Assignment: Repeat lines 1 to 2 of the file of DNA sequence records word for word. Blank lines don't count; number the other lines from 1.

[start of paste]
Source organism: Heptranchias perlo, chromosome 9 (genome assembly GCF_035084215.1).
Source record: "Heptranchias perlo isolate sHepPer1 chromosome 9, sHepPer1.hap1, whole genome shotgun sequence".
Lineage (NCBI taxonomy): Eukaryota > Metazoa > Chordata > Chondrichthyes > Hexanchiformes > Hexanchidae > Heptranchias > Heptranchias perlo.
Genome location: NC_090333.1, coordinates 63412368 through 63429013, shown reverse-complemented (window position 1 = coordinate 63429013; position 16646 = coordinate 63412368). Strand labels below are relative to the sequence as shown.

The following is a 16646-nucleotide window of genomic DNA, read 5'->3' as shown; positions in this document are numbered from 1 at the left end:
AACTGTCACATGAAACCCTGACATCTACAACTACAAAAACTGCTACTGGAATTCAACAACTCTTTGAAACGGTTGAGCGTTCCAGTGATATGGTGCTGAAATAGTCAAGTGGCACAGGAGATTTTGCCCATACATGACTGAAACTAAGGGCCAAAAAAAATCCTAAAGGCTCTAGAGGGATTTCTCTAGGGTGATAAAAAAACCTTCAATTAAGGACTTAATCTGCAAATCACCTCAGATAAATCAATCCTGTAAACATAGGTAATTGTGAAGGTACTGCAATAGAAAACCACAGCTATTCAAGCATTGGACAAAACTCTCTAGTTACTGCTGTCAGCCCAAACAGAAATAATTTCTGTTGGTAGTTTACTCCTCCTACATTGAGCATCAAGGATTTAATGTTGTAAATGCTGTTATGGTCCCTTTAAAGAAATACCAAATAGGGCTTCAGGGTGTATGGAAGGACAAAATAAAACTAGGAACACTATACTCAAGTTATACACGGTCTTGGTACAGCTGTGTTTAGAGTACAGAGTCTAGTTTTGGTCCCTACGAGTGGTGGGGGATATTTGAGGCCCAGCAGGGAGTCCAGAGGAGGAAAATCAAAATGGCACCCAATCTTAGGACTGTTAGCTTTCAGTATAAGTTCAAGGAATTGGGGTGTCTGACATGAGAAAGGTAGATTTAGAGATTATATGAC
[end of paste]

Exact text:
Source organism: Heptranchias perlo, chromosome 9 (genome assembly GCF_035084215.1).
Source record: "Heptranchias perlo isolate sHepPer1 chromosome 9, sHepPer1.hap1, whole genome shotgun sequence".